Pohl gave only a brief response to Taverna’s proposed structure for the contact tracing work: “Yes, that’s better.”
In a previous phone call with Taverna, Pohl had “raised concerns that using a political vendor would be a distraction from the important work that needed to be done,” according to Whitmer spokesperson Tiffany Brown.
That’s not clear from the email he sent Taverna.
Communications within the governor’s office are not subject to public records requests under the Freedom of Information Act in Michigan, and Whitmer said Monday she does not know if anyone else in her office knew about the contact tracing conversation beyond Pohl and Belden, her communications staffers.
“I can tell you that I did not know that this contract had been entered into by the department,” Whitmer said, “and as soon as it became known to me, I told them to cancel it, and they did.”
Taverna’s email, as first reported Tuesday by Bridge, prompted a new round of partisan outcry over the contract process.
Michael Joyce, a spokesperson for the Republican National Committee called Whitmer’s previous claim she had no prior knowledge of the contract “a contender for lie of the year.”
House Appropriations Chair Shane Hernandez, R-Port Huron, said Whitmer had damaged her own credibility with Michiganders.
“We still have questions about how much data the vendor handled while under contract, what happened to that data, and any other contracts that are in place for political vendors,” Hernandez said Wednesday. “I am hopeful that now our remaining questions on contact tracing can be answered and the governor will let the people of Michigan know why statements made in the past on this topic were not clear and factual.”
Internal emails show health department officials disputed claims of partisan motivation for the contact tracing contract, which included 2 ½ pages of patient data privacy requirements.
Taverna, in an April 16 email to colleagues, noted that Kolehouse had also signed a separate data use and non-disclosure agreement that required his firm to “destroy” any data after completing work for the state.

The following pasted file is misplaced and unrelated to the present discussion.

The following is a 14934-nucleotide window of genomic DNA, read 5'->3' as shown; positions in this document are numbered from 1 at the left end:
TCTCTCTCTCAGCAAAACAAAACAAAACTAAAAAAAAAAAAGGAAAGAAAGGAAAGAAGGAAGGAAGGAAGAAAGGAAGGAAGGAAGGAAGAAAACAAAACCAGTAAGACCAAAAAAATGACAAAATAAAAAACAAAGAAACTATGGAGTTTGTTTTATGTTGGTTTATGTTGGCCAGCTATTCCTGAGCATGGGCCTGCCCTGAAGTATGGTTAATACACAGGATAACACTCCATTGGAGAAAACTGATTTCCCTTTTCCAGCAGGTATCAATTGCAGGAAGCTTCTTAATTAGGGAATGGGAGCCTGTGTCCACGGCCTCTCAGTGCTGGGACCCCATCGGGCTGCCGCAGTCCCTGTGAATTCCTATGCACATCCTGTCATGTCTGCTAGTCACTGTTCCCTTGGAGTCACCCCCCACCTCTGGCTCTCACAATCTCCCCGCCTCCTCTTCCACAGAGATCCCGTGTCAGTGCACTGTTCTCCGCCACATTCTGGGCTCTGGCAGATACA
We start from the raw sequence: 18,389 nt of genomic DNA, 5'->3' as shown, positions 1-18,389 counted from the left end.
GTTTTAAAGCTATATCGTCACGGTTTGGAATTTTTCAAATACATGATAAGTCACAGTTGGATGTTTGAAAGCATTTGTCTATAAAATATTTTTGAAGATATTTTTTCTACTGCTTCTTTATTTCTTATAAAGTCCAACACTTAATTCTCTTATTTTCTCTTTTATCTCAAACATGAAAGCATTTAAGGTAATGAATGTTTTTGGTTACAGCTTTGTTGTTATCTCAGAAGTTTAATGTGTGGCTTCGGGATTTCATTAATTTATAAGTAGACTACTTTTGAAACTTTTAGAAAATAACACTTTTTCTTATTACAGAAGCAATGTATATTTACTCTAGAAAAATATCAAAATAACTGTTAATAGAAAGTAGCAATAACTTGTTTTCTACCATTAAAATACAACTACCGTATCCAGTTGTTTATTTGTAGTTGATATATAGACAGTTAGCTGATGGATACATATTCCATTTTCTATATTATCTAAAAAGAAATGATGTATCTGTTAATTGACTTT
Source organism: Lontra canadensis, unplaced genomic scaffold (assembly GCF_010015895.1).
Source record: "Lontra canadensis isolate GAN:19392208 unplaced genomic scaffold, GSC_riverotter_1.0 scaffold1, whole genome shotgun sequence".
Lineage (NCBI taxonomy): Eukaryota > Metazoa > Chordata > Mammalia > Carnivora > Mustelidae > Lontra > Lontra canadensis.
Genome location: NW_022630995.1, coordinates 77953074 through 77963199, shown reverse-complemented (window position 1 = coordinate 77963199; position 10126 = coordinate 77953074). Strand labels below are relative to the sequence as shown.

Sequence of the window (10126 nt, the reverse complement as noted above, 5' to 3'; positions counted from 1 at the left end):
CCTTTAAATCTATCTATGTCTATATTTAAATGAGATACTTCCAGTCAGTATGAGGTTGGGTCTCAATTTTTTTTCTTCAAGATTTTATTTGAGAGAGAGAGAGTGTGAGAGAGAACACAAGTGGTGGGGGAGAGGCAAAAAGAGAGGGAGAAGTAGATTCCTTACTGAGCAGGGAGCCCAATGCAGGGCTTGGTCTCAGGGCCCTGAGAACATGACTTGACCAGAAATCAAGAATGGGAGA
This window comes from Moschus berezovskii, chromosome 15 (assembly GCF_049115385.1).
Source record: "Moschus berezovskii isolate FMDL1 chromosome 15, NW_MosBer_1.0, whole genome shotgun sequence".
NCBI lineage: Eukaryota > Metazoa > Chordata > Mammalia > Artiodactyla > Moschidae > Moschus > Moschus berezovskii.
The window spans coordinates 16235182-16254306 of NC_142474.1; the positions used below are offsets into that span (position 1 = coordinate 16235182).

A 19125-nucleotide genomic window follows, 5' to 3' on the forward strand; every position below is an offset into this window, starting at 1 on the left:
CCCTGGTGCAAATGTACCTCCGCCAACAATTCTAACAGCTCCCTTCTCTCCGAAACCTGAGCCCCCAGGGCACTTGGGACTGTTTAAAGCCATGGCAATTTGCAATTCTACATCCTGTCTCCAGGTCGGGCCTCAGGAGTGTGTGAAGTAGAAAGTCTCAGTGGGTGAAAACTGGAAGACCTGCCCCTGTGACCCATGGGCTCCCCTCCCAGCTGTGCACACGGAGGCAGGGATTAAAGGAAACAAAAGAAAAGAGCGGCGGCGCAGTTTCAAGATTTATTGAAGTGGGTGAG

“The reason we’re using this system is that it allows for remote phone banking & data collection — exactly the process we need for contact tracing,” Taverna said, referencing the EveryAction Van software that Kolehouse was going to use.
“But there’s a big firewall between this & firm’s other work.”
Under emergency rules, the state is not required to solicit bids from multiple vendors. But Whitmer has said the contract should have been reviewed by the State Emergency Operations Center, which is overseeing state contracts during the pandemic.
An April 18 email obtained by Bridge shows at least one person in the Emergency Operations Center — spokesperson Dale George — was aware of the matter before the contract was signed and approved a media statement from the health department stating that NGP VAN was “no longer under consideration” and that a final vendor decision was expected the following week.
George said Wednesday he had simply been doing his job as a communications specialist and that his comments did not reflect any contract review process.
“The Joint Information Center is made up (of) state agency (public information officers) working together to create a one stop shop for the public and reporters to get information and answers to questions,” he said. “It is not involved in the approval of contracts.”